It came as almost a godsend to read the legal apologetic – and I use the term “apologetic” in the academic and philosophical sense – titled “In Defense of the Attorney-General,” authored by Mr. Akoto Ampaw, the well-known private legal practitioner, because I nearly received a traffic-violation ticket from the New York City police recently while engaged in a heated argument with some three or four Ghanaian-born New York City residents who had intransigently convinced themselves that President Addo Dankwa Akufo-Addo had lied, literally, through his teeth on the electioneering campaign trail, when he solemnly promised to prosecute all political criminals with haste and lightning speed if elected to the highest office of the land.
Our heated debate took place last week Friday at Wofa Yaw’s African and Caribbean Food Market, at Bedford Park and Jerome Avenues right here in The Bronx, where I have been living for some 19 years now. My car was parked on the street with my 10-year-old, Papa Yaw Sintim-Aboagye, seated in the front passenger’s seat. I have, of course, also lived, on and off, for some 10 years in Manhattan’s Washington Heights while attending both the City College of the City University of New York (CCNY of CUNY) and Graduate School at Temple University, Philadelphia, Pennsylvania, as well as teaching for one academic year at the Indiana State University, Terre Haute, Indiana, as a Visiting Lecturer of African History and African-American Studies.
Incidentally, Mr. Jamal Khashoggi, the Washington Post reporter and known bitter critic of the Saudi monarchy, who was reportedly executed recently inside the Saudi Consulate in Istanbul, Turkey, attended Indiana State University, Terre Haute – popularly nicknamed “ISU” – some 12 years before I taught there during the 1994-95 academic year. I was not the least bit surprised to learn that Mr. Khashoggi had attended ISU because while I was there, there was quite a sizeable Saudi and Arab student population on both the ISU’s campus and the University’s off-campus residential quarters, where I also rented out a one-bedroom apartment. There was also a remarkable community of Central African nationals on campus – mainly from the Cameroons and The Democratic Republic of Congo or Congo Kinshasa – both among the student population and on the ISU faculty. I also had one of the younger brothers of King Mswati of Swaziland, The Dhlaminis, as one of my African History students.
This is the more reason why I felt quite a great sense of revulsion and anger to learn not only about the inexcusably barbaric manner in which the Turkish-descended Saudi citizen was assassinated, but also the fact that he would be so brutally slaughtered in the manner in which Mr. Khashoggi was reportedly executed, with the apparent criminal complicity of Saudi Arabia’s Crown Prince Mohammed Bin Salman, with what seemed to be a collaborative coverup by US President Donald John Trump. You see, I was also not the least bit surprised by the bestial manner in which the Saudi government assassinated Mr. Khashoggi, because some form of barbarism has always been known to underlie the public display of regal extravagance and, some say, the obscene opulence and profligacy of the Saudi monarchy.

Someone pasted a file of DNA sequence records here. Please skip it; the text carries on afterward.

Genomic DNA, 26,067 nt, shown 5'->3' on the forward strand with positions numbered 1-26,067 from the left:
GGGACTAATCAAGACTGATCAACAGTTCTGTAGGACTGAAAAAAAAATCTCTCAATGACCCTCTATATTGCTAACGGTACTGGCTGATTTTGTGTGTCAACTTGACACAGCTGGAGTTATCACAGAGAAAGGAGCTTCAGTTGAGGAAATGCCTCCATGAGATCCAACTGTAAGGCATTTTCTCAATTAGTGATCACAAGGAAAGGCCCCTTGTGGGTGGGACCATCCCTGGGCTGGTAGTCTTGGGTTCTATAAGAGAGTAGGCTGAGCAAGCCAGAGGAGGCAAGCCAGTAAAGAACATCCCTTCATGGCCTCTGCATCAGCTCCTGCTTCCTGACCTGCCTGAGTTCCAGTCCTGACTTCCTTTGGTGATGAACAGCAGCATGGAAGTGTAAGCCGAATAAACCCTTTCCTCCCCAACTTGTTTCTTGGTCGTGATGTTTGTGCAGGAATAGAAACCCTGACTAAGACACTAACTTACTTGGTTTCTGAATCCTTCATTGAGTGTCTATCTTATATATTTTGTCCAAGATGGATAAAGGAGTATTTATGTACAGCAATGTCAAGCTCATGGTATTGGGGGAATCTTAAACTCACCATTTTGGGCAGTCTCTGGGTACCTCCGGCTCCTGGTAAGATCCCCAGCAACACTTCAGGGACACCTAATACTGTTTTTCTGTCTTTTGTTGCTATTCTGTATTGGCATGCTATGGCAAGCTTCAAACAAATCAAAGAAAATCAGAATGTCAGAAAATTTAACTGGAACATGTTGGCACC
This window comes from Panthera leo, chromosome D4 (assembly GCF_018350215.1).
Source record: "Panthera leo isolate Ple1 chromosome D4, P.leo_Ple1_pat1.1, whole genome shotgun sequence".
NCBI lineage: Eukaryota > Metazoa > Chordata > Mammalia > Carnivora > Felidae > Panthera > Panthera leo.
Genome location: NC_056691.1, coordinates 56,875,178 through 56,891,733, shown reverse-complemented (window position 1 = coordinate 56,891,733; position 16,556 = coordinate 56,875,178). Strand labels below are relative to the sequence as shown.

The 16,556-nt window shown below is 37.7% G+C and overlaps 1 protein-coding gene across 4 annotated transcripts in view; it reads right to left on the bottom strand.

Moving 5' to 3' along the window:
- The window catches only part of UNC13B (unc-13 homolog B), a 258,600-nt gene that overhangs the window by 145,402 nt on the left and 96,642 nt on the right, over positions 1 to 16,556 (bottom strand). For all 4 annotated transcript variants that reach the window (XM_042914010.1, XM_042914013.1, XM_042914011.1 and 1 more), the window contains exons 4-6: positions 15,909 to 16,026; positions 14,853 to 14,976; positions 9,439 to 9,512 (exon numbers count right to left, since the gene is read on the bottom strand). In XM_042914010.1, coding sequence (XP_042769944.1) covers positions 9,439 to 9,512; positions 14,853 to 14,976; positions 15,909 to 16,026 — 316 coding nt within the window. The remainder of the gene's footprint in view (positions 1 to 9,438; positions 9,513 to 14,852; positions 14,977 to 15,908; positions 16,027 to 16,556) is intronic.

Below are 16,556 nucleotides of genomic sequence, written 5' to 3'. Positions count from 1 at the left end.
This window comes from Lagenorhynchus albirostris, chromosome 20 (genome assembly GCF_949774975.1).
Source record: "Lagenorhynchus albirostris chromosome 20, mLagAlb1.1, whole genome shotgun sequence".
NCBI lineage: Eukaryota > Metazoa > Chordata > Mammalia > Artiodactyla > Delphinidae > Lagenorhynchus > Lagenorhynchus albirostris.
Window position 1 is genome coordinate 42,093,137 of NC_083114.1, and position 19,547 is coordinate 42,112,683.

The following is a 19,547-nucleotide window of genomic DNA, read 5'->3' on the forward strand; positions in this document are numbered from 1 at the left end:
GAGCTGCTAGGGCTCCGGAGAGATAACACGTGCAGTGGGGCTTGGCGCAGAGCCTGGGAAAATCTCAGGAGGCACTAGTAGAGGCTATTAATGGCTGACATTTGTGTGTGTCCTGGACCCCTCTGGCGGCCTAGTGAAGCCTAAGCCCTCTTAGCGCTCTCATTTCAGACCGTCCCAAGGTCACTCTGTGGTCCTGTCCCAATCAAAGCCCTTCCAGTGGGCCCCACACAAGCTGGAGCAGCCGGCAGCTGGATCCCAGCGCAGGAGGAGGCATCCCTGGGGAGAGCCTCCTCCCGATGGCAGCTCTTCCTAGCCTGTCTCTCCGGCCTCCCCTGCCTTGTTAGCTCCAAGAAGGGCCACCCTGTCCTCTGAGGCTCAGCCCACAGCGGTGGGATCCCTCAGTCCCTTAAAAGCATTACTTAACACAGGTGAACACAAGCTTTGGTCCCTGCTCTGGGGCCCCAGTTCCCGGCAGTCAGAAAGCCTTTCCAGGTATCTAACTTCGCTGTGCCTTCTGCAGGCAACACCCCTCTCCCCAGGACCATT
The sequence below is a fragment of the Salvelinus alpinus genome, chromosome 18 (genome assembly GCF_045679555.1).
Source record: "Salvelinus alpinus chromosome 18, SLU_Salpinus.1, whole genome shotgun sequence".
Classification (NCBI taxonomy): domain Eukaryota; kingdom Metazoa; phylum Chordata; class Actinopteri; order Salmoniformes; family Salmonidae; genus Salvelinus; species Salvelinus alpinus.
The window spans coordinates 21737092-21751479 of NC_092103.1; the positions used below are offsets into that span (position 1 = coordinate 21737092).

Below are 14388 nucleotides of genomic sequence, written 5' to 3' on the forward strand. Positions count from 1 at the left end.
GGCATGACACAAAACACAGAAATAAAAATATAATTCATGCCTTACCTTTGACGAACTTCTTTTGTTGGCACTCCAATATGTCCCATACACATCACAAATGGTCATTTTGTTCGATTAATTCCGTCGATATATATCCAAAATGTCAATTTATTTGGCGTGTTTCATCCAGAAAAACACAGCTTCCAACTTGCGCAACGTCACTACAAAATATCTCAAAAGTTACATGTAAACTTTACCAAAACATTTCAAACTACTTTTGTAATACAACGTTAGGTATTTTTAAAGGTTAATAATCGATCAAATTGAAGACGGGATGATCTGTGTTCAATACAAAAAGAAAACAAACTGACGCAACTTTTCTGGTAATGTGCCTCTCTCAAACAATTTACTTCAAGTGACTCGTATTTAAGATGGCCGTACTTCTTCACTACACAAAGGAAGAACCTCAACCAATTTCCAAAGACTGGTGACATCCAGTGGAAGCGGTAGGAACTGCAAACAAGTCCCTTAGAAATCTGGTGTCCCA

But the international scope and the details surrounding the manner in which Mr. Khashoggi was reportedly killed, with the skin of his face flayed off and the rest of his corpse dismembered in the manner of a slaughter-house butchery, ought to stagger even the most hardened or coarsened imagination.
At any rate, what fascinated me about Mr. Ampaw’s article was the author’s meticulous and systematic disquisition on the long and deliberate process that it takes to indict and prosecute individuals or groups of individuals accused of having committed quality-of-life crimes, or any other categories of crimes, for that matter, against the State or our Republic. That Mr. Ampaw’s article was in direct response to the Coalition of NPP Footsoldiers Against Corruption, was far less significant to me than the sound general legal education provided by the article to the average Ghanaian citizen at large. Ordinarily, it ought to be the primary responsibility of the Commissioner of the National Commission of Civic Education (NCCE) and his/her staff to be publicly educating Ghanaian citizens about the mode and protocol or procedure by which people accused of major crimes against the State are indicted and brought to trial or convicted.
You see, contrary to what citizens like the members and operatives of the Coalition of NPP Footsoldiers Against Corruption would have the rest of us believe, Ghana’s Fourth-Republican dispensation is very different from the “revolutionary” atmosphere and climate that prevailed under much of the tenure of Chairman Jerry John Rawlings, both as a constitutionally elected President and a junta strongman.
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